Do firms’ wage-setting powers increase during recessions?

Monopsony models question the classic view of wage-setting and reveal a new reason why wages may decrease during recessions

UC Merced, USA, and IZA, Germany

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Elevator pitch

Traditional models of the labor market typically assume that wages are set by the market, not the firm. However, over the last 15 years, a growing body of empirical research has provided evidence against this assumption. Recent studies suggest that a monopsonistic model, where individual firms and not the market set wages, may be more appropriate. This model attributes more wage-setting power to firms, particularly during economic downturns, which helps explain why wages decrease during recessions. This holds important implications for policymakers attempting to combat lost worker income during economic downturns.

Wage-setting power over the business
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Key findings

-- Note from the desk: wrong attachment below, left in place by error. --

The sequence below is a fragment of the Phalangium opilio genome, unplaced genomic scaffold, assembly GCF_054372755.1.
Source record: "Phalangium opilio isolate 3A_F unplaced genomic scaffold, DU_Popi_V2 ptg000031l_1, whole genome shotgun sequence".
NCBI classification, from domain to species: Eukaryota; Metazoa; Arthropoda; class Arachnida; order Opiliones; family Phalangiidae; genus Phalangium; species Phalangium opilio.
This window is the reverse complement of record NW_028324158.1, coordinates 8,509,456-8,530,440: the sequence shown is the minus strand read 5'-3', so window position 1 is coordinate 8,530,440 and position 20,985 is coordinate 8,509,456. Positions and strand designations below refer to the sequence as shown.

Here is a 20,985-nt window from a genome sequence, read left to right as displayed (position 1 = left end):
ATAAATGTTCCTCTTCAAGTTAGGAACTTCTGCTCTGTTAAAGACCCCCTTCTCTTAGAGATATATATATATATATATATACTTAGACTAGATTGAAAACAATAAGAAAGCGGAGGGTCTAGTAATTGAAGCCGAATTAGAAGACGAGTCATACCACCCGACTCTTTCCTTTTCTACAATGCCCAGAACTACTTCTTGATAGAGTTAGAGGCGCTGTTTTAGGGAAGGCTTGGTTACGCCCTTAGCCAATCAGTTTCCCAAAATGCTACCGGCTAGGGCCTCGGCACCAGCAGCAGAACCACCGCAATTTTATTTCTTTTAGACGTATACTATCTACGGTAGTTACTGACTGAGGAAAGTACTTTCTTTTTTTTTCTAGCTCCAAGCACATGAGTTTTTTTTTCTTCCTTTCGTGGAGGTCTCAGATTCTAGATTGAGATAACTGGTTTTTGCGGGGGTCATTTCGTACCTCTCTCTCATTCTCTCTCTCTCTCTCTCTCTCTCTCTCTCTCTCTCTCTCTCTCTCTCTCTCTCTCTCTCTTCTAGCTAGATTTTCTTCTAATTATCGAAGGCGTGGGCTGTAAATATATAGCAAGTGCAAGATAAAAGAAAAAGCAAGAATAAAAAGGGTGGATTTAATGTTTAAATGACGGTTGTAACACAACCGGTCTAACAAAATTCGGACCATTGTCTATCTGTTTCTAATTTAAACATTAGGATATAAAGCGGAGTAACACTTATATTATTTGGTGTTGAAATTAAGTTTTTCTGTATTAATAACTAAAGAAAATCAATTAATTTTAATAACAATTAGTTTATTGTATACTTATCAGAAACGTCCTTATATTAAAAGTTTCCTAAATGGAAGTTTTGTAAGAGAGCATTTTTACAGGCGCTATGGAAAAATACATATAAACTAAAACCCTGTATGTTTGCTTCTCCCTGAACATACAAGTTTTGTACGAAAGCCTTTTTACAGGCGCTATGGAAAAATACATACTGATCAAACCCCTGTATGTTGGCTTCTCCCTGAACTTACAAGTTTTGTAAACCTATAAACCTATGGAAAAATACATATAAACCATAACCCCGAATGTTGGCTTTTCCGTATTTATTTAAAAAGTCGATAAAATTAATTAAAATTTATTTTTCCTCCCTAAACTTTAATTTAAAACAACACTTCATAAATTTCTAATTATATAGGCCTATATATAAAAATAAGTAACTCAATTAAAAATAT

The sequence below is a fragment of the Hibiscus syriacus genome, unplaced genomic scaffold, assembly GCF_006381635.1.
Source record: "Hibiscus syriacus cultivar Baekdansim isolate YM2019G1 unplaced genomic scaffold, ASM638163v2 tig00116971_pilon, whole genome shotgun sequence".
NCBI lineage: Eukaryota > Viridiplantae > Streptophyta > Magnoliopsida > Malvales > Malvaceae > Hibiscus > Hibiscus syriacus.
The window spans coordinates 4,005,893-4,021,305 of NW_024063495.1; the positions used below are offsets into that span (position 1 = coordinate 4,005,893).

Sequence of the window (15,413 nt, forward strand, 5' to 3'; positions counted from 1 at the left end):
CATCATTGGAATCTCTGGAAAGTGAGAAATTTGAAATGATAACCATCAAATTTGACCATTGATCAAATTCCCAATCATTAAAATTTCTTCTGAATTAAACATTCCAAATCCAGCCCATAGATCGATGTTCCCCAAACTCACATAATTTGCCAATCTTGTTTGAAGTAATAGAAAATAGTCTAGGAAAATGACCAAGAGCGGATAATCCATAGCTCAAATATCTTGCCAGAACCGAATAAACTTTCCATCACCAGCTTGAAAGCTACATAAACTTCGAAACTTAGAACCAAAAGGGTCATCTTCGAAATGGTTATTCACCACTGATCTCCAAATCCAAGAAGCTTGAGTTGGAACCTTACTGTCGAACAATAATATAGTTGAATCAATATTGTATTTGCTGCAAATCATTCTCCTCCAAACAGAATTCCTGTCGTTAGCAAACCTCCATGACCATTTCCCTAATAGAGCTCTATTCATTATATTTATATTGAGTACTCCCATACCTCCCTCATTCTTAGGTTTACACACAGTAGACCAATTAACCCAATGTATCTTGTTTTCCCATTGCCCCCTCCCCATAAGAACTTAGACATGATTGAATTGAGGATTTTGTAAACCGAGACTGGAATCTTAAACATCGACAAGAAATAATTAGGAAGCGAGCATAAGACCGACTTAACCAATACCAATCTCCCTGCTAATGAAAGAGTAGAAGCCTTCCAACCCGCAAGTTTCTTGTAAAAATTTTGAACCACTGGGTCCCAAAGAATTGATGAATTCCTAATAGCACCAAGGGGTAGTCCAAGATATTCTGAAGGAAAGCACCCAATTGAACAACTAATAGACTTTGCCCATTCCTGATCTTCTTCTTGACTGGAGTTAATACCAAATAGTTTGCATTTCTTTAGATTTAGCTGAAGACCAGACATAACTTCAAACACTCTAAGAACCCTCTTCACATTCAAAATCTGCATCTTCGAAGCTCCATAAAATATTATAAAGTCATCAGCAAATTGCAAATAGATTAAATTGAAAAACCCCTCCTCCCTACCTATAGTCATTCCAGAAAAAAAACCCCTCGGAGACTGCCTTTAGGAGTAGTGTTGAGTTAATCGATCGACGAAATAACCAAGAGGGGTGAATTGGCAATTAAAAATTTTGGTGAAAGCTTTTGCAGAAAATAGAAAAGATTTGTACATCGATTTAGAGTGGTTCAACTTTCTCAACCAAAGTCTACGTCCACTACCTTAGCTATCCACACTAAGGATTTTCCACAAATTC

A monopsony model may better characterize the labor market than the standard competitive model.

Empirical evidence supports the monopsonistic perspective that firms have wage-setting power, and that an increase in this power decreases wages during a recession.

The monopsony model implies that employment may vary less over the business cycle, reducing the severity of recessions.

The existence of increased firm wage-setting power calls for policies to stabilize workers’ earnings during an economic downturn, such as a temporary payroll tax cut.


Most studies that find evidence of firm wage-setting power do not have random variation in wages, possibly biasing results.

While there exists strong evidence consistent with a monopsonistic model of wage-setting, there is less direct evidence of firms’ of monopsony power to set wages.

A temporary payroll tax cut for workers experiencing wage declines could have unintended consequences, effectively subsidizing wage cuts.

Weaker firms may survive an economic downturn due to increased wage-setting power, decreasing the “cleansing” effect of a recession.

Author's main message

Empirical evidence suggests that firms have the power to set wages, and that this power increases during an economic downturn. Furthermore, this evidence implies that increased firm wage-setting power may push wages down during a recession. Policies used to fight recessions typically focus on replacing lost earnings of workers who suffer job loss, but this approach may not be sufficient. In response to decreasing wages, policymakers should consider additional interventions that focus on replacing the lost earnings of workers who remain employed during a recession, such as a temporary payroll tax cut.

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